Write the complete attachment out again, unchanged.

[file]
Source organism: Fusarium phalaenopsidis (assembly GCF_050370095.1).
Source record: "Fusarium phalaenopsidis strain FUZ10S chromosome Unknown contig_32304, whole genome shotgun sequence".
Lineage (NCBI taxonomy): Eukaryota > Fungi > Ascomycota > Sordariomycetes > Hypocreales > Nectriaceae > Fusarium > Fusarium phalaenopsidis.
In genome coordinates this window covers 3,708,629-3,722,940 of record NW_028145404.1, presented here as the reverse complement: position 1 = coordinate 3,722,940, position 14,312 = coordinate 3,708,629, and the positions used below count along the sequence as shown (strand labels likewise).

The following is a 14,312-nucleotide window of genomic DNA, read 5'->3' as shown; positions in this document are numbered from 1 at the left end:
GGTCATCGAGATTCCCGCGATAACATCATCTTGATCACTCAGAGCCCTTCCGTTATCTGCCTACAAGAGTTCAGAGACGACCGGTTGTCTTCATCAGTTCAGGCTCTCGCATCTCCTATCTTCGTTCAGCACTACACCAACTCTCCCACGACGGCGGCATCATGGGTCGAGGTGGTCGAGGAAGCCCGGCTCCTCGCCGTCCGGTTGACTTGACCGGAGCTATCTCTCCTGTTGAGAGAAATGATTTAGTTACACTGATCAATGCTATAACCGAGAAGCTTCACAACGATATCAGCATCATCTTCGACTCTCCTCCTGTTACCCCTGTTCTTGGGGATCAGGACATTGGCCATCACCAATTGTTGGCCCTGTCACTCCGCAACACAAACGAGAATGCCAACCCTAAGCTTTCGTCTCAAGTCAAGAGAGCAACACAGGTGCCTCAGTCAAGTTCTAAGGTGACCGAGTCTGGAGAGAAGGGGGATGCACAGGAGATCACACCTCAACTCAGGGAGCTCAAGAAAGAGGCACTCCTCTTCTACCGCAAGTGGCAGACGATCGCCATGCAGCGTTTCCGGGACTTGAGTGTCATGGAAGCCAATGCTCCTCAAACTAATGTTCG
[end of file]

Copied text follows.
Source organism: Fusarium phalaenopsidis (assembly GCF_050370095.1).
Source record: "Fusarium phalaenopsidis strain FUZ10S chromosome Unknown contig_32304, whole genome shotgun sequence".
Lineage (NCBI taxonomy): Eukaryota > Fungi > Ascomycota > Sordariomycetes > Hypocreales > Nectriaceae > Fusarium > Fusarium phalaenopsidis.
In genome coordinates this window covers 3,708,629-3,722,940 of record NW_028145404.1, presented here as the reverse complement: position 1 = coordinate 3,722,940, position 14,312 = coordinate 3,708,629, and the positions used below count along the sequence as shown (strand labels likewise).

The following is a 14,312-nucleotide window of genomic DNA, read 5'->3' as shown; positions in this document are numbered from 1 at the left end:
GGTCATCGAGATTCCCGCGATAACATCATCTTGATCACTCAGAGCCCTTCCGTTATCTGCCTACAAGAGTTCAGAGACGACCGGTTGTCTTCATCAGTTCAGGCTCTCGCATCTCCTATCTTCGTTCAGCACTACACCAACTCTCCCACGACGGCGGCATCATGGGTCGAGGTGGTCGAGGAAGCCCGGCTCCTCGCCGTCCGGTTGACTTGACCGGAGCTATCTCTCCTGTTGAGAGAAATGATTTAGTTACACTGATCAATGCTATAACCGAGAAGCTTCACAACGATATCAGCATCATCTTCGACTCTCCTCCTGTTACCCCTGTTCTTGGGGATCAGGACATTGGCCATCACCAATTGTTGGCCCTGTCACTCCGCAACACAAACGAGAATGCCAACCCTAAGCTTTCGTCTCAAGTCAAGAGAGCAACACAGGTGCCTCAGTCAAGTTCTAAGGTGACCGAGTCTGGAGAGAAGGGGGATGCACAGGAGATCACACCTCAACTCAGGGAGCTCAAGAAAGAGGCACTCCTCTTCTACCGCAAGTGGCAGACGATCGCCATGCAGCGTTTCCGGGACTTGAGTGTCATGGAAGCCAATGCTCCTCAAACTAATGTTCG